See No Evil, Find No Monkey Business, ePollbook Edition

NPR All Things Considered Russian Cyberattack Targeted Elections Vendor Tied To Voting Day Disruptions  <read>

When people in several North Carolina precincts showed up to vote last November, weird things started to happen with the electronic systems used to check them in.

“Voters were going in and being told that they had already voted — and they hadn’t,” recalls Allison Riggs, an attorney with the Southern Coalition for Social Justice.

The electronic systems — known as poll books — also indicated that some voters had to show identification, even though they did not.

Timeline: Foreign Efforts To Hack State Election Systems And How Officials Responded
Investigators later discovered the company that provided those poll books had been the target of a Russian cyberattack…

“I became really concerned that this might be a cyberattack, some sort of cyber event,” says [Susan] Greenhalgh.

Despite NSA Claim, Elections Vendor Denies System Was Compromised In Hack Attempt
But she had trouble getting anyone’s attention. Greenhalgh says a contact she had at the U.S. Department of Homeland Security was concerned but said there was little federal officials could do unless the state requested help…

“States were very adamant about declaring their independence from the federal government with respect to the 2016 election and, of course, we respected that,” says Ferrante. “However, we wanted to make sure we were prepared and assets were available in the event that states did call us for assistance.”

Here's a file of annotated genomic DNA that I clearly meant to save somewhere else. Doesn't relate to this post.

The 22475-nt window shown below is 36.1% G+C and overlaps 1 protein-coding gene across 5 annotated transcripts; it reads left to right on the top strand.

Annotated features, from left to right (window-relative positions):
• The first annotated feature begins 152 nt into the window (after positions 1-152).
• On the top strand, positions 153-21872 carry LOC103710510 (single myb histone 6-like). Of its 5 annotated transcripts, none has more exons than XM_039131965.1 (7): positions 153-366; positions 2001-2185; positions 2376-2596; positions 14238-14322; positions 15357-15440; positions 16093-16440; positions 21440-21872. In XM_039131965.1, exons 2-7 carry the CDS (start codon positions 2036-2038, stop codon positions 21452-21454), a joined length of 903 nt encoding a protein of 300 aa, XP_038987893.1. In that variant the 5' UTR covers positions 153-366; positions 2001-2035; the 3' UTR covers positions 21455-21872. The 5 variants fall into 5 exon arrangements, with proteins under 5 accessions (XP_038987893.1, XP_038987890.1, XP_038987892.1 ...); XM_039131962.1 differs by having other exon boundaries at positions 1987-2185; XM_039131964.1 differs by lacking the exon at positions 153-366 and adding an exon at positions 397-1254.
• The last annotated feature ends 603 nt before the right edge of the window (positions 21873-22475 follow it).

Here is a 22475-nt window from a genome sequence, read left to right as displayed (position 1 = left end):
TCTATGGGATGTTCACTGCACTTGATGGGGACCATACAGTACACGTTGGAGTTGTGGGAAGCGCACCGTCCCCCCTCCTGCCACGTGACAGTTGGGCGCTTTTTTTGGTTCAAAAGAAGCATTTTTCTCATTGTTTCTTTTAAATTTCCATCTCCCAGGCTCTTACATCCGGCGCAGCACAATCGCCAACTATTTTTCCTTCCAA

North Carolina didn’t call for aid. Instead, officials assured federal authorities that things were under control and that they had switched to the paper poll books.

The problem was, on Election Day, the state was operating with limited information. It was unaware that Russian hackers had tried to break into VR Systems, which provided the poll books for 21 North Carolina counties.

It appears from the article that officials may finally be giving more scrutiny, yet the simple case is that we now have no reason to trust the claim that it was all a simple software error, that the Federal and State Governments were actually protecting us.  And it is the very type of ePollbooks the Russians may have hacked.  That is not all.

The investigation was triggered by the leak made public by the Intercept, allegedly from Reality Winner:  Report from North Carolina Makes Reality Winner Leak Far More Important  <read>

Because of the publicity surrounding the VR targeting — thanks to the document leaked by Winner — NC has now launched an investigation…

So this may be the first concrete proof that Russian hackers affected the election. But we’ll only find out of that’s true thanks to Winner’s leak.

Except she can’t raise that at trial.

Last week, Magistrate Judge Brian Epps imposed a protection order in her case that prohibits her or her team from raising any information from a document the government deems to be classified, even if that document has been in the public record. That includes the document she leaked.

The protective order is typical for leak cases. Except in this case, it covers information akin to information that appeared in other outlets without eliciting a criminal prosecution. And more importantly, Winner could now point to an important benefit of her leak, if only she could point to the tie between her leak and this investigation in North Carolina.


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